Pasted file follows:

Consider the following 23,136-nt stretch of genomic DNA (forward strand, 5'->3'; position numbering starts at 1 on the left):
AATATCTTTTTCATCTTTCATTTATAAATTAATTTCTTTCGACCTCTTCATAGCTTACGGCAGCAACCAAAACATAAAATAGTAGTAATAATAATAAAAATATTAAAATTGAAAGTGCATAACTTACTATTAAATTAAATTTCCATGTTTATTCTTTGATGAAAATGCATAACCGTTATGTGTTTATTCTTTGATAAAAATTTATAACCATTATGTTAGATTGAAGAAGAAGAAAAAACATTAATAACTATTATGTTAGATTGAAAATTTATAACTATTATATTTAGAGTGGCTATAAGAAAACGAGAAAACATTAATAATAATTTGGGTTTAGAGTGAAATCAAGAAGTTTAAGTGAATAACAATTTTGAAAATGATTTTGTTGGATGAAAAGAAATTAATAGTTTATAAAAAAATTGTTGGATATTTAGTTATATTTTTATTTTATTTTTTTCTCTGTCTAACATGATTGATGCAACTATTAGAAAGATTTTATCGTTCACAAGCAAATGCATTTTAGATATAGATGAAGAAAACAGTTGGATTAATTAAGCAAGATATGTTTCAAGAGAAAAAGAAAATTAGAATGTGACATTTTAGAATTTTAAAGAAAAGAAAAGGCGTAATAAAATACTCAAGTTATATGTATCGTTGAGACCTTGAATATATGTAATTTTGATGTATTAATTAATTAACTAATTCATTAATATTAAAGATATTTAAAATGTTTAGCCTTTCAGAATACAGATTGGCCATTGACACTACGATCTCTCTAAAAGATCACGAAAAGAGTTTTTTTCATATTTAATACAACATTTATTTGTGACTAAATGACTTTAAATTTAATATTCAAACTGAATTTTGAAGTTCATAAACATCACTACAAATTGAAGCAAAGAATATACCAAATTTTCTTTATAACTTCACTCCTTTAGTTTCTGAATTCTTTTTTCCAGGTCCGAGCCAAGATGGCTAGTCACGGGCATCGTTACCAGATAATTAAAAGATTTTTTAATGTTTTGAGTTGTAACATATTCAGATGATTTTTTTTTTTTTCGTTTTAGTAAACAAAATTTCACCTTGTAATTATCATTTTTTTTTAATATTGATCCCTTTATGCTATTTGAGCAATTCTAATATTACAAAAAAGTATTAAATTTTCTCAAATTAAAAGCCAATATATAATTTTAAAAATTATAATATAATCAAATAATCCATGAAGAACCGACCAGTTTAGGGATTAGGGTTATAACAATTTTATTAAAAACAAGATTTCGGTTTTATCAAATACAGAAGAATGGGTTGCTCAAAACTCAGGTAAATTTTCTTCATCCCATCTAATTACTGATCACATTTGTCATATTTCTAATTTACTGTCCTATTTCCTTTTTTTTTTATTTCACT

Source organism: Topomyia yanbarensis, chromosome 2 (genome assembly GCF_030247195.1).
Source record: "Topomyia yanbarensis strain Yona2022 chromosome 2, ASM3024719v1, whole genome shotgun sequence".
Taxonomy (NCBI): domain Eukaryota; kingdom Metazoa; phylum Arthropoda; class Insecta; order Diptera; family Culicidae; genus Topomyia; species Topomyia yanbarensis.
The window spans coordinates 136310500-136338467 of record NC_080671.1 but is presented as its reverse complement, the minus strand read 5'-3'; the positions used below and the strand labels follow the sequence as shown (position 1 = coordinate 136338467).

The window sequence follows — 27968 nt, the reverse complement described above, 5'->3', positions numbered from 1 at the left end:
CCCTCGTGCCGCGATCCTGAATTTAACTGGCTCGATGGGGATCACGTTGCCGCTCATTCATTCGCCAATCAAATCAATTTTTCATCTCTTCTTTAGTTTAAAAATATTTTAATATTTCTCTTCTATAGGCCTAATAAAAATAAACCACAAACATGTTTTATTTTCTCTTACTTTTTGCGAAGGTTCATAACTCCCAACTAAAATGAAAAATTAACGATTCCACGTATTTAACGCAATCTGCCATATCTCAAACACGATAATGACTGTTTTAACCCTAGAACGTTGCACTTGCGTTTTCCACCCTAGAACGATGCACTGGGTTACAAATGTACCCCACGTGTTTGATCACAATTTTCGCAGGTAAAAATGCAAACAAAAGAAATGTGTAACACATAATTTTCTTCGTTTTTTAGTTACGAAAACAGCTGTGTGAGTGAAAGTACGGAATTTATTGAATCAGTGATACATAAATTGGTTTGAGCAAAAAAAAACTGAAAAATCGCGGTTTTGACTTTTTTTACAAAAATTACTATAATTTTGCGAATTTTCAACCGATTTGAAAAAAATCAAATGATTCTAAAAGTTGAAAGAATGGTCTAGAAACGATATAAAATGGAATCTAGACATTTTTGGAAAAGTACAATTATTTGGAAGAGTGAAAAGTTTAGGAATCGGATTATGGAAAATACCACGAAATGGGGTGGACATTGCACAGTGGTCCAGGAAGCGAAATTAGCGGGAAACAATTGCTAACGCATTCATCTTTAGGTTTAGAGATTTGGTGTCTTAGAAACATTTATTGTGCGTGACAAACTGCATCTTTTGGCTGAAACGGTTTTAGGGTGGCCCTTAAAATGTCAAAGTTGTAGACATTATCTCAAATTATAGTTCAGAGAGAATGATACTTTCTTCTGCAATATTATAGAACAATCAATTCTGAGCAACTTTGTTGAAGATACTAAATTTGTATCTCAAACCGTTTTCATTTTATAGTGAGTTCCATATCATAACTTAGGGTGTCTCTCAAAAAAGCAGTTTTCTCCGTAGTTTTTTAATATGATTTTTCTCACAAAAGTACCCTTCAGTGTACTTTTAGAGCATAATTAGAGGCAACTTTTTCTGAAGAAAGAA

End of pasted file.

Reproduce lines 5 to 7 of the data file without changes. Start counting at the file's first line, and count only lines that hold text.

Taxonomy (NCBI): domain Eukaryota; kingdom Metazoa; phylum Arthropoda; class Insecta; order Diptera; family Culicidae; genus Topomyia; species Topomyia yanbarensis.
The window spans coordinates 136310500-136338467 of record NC_080671.1 but is presented as its reverse complement, the minus strand read 5'-3'; the positions used below and the strand labels follow the sequence as shown (position 1 = coordinate 136338467).

The window sequence follows — 27968 nt, the reverse complement described above, 5'->3', positions numbered from 1 at the left end: